I’m a vocal advocate of the benefits of home working, both for the employee and the employer. That’s all very well for jobs like mine, but what about home offices for those who work in different sectors?
There’s a misconception that home offices are only for the lucky few. Actually, there are amazing examples that show that equipping workers with the relevant technology at home will only become more important in the future.
First, look at healthcare. The NHS Cumbria and Lancashire Cardiac and Stroke Network (CSNLC) has been equipping its on-call consultants with Polycom video collaboration technology at home. By using a desktop application, the consultants are able to connect with a Practitioner Cart at the hospital, where they can view and determine treatment for suspected stroke sufferers. This is particularly important in rural areas, where travelling to the patient in the hospital could waste valuable time. Effectively, the consultants’ homes become the Accident & Emergency department, their equivalent of an office. This kind of home office requires an extremely reliable internet connection, but beyond that, it simply needs a computer and webcam. The consultants still travel to the hospital for regular rounds, but they are able to provide much more effective emergency care by eliminating travel and working from home.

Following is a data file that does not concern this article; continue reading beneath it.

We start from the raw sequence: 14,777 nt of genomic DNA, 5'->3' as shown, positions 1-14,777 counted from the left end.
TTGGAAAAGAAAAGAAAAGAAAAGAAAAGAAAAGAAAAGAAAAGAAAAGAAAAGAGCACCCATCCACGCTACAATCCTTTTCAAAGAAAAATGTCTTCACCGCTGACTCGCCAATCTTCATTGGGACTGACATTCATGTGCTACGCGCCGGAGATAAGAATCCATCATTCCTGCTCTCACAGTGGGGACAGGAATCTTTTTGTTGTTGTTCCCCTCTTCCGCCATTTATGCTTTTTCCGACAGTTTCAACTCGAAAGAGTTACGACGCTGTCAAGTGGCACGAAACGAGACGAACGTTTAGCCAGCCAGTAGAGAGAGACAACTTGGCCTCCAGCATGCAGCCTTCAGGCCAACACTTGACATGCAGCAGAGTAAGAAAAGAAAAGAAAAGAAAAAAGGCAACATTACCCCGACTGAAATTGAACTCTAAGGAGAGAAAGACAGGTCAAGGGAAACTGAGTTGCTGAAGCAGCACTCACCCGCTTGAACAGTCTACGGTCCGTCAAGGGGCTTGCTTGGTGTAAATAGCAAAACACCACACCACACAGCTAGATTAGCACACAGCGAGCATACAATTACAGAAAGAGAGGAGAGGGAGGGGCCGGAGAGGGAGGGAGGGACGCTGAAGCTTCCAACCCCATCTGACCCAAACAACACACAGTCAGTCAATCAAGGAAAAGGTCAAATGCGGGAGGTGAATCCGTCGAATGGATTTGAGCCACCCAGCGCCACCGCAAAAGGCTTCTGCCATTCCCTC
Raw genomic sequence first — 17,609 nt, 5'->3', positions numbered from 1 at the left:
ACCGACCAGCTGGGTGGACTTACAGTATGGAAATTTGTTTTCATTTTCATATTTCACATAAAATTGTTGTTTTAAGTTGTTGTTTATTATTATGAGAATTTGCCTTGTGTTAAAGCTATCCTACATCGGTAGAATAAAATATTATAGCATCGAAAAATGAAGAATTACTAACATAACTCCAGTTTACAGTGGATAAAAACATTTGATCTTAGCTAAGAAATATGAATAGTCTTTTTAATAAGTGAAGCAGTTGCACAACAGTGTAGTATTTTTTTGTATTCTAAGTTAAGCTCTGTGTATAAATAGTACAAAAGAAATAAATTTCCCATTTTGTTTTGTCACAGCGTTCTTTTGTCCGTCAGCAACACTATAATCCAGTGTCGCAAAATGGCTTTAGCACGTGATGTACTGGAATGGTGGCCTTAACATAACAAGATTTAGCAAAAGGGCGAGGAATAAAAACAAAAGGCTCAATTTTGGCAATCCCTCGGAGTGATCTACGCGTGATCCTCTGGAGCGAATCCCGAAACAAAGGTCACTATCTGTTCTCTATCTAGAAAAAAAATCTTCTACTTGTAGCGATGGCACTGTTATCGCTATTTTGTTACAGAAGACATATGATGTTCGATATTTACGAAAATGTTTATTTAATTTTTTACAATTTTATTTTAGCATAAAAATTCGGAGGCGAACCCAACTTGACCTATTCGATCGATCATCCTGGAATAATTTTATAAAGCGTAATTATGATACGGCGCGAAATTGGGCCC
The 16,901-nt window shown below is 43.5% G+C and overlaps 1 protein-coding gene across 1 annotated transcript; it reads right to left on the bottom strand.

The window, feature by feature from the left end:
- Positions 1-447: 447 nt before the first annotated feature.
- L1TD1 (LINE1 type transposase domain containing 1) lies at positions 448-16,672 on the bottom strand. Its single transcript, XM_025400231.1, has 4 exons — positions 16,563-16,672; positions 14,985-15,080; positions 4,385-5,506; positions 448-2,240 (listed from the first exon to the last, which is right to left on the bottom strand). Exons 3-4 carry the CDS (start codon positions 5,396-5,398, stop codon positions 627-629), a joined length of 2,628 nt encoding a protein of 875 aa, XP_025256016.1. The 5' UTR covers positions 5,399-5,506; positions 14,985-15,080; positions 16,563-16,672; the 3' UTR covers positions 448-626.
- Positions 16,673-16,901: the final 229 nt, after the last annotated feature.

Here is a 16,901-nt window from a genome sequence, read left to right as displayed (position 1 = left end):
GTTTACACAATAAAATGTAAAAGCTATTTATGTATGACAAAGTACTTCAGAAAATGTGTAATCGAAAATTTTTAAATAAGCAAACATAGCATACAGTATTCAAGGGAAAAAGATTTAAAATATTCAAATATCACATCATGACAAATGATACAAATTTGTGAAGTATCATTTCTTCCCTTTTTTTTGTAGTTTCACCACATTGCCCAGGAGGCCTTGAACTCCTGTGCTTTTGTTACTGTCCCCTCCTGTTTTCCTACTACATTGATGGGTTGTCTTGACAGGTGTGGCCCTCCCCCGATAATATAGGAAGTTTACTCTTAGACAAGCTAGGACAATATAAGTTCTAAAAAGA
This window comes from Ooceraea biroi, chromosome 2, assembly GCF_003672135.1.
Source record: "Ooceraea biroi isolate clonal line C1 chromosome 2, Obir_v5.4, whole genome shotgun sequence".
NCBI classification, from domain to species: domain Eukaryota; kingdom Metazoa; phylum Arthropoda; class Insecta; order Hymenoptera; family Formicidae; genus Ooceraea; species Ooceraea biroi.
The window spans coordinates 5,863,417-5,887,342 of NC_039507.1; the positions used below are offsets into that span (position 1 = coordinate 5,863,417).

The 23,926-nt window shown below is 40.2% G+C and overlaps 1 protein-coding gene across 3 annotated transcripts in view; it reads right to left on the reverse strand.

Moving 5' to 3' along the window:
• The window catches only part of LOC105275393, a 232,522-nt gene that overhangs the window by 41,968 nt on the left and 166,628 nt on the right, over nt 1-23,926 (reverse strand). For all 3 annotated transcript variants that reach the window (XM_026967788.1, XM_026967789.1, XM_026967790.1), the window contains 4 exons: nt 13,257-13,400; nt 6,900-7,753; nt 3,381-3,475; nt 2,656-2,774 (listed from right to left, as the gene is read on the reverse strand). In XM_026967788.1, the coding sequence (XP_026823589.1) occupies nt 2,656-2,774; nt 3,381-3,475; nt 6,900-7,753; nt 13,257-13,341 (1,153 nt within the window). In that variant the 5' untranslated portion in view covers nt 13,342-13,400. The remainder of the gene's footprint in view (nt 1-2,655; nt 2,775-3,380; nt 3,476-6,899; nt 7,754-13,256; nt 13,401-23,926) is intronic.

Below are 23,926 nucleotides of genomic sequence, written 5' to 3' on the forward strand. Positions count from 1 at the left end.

It’s not just doctors who could relocate their offices to their homes. Specialist teachers, such as those delivering foreign language or music lessons, can also benefit from a home office.
For instance, Dumfries and Galloway Council in Scotland realised it could provide more specialist education to children living in rural areas if the teachers weren’t required to travel so far. They invested in video endpoints for the teachers and 120 primary schools, spread across 3,000sq kilometres.
Obviously, it’s not practical for all teachers to work from home – someone needs to be in the classroom – but for specialist teachers who regularly travel between schools, it’s a great way of ensuring that more children benefit from their lessons.
The home office of the future is going to be a far more flexible concept. We’re going to become accustomed to a far more diverse set of professions working from home, using technology which keeps them connected.
Video is going to play a huge part in this. I don’t expect us to have less ‘face time’ with our colleagues and customers, or indeed our patients and pupils. Instead, I believe we’ll have more.